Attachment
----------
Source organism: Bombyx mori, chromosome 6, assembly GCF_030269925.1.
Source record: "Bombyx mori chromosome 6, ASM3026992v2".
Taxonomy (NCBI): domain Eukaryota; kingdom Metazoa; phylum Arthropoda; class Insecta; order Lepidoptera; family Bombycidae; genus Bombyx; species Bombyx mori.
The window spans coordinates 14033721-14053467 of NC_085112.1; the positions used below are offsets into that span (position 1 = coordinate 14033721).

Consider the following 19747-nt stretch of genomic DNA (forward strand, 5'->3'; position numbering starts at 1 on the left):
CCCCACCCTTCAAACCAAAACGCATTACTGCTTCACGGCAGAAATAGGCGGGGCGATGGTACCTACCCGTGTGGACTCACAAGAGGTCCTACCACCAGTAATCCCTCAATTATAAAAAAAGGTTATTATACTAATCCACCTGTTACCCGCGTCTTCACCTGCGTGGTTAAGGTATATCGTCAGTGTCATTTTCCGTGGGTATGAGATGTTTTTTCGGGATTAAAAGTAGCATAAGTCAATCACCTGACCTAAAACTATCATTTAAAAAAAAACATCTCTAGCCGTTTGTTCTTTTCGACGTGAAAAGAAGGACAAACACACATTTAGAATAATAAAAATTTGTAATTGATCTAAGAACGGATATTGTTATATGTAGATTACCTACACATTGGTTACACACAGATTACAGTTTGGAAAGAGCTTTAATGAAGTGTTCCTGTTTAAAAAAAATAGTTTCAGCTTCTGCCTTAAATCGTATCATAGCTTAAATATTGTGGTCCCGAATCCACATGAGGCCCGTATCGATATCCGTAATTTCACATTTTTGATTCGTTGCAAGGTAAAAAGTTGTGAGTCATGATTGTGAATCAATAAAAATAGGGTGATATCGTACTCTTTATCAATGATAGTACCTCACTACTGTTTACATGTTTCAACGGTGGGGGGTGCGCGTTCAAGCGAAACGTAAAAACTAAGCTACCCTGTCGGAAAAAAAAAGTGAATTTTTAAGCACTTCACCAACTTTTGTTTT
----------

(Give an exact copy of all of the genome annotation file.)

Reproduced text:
Source organism: Bombyx mori, chromosome 6, assembly GCF_030269925.1.
Source record: "Bombyx mori chromosome 6, ASM3026992v2".
Taxonomy (NCBI): domain Eukaryota; kingdom Metazoa; phylum Arthropoda; class Insecta; order Lepidoptera; family Bombycidae; genus Bombyx; species Bombyx mori.
The window spans coordinates 14033721-14053467 of NC_085112.1; the positions used below are offsets into that span (position 1 = coordinate 14033721).

Consider the following 19747-nt stretch of genomic DNA (forward strand, 5'->3'; position numbering starts at 1 on the left):
CCCCACCCTTCAAACCAAAACGCATTACTGCTTCACGGCAGAAATAGGCGGGGCGATGGTACCTACCCGTGTGGACTCACAAGAGGTCCTACCACCAGTAATCCCTCAATTATAAAAAAAGGTTATTATACTAATCCACCTGTTACCCGCGTCTTCACCTGCGTGGTTAAGGTATATCGTCAGTGTCATTTTCCGTGGGTATGAGATGTTTTTTCGGGATTAAAAGTAGCATAAGTCAATCACCTGACCTAAAACTATCATTTAAAAAAAAACATCTCTAGCCGTTTGTTCTTTTCGACGTGAAAAGAAGGACAAACACACATTTAGAATAATAAAAATTTGTAATTGATCTAAGAACGGATATTGTTATATGTAGATTACCTACACATTGGTTACACACAGATTACAGTTTGGAAAGAGCTTTAATGAAGTGTTCCTGTTTAAAAAAAATAGTTTCAGCTTCTGCCTTAAATCGTATCATAGCTTAAATATTGTGGTCCCGAATCCACATGAGGCCCGTATCGATATCCGTAATTTCACATTTTTGATTCGTTGCAAGGTAAAAAGTTGTGAGTCATGATTGTGAATCAATAAAAATAGGGTGATATCGTACTCTTTATCAATGATAGTACCTCACTACTGTTTACATGTTTCAACGGTGGGGGGTGCGCGTTCAAGCGAAACGTAAAAACTAAGCTACCCTGTCGGAAAAAAAAAGTGAATTTTTAAGCACTTCACCAACTTTTGTTTT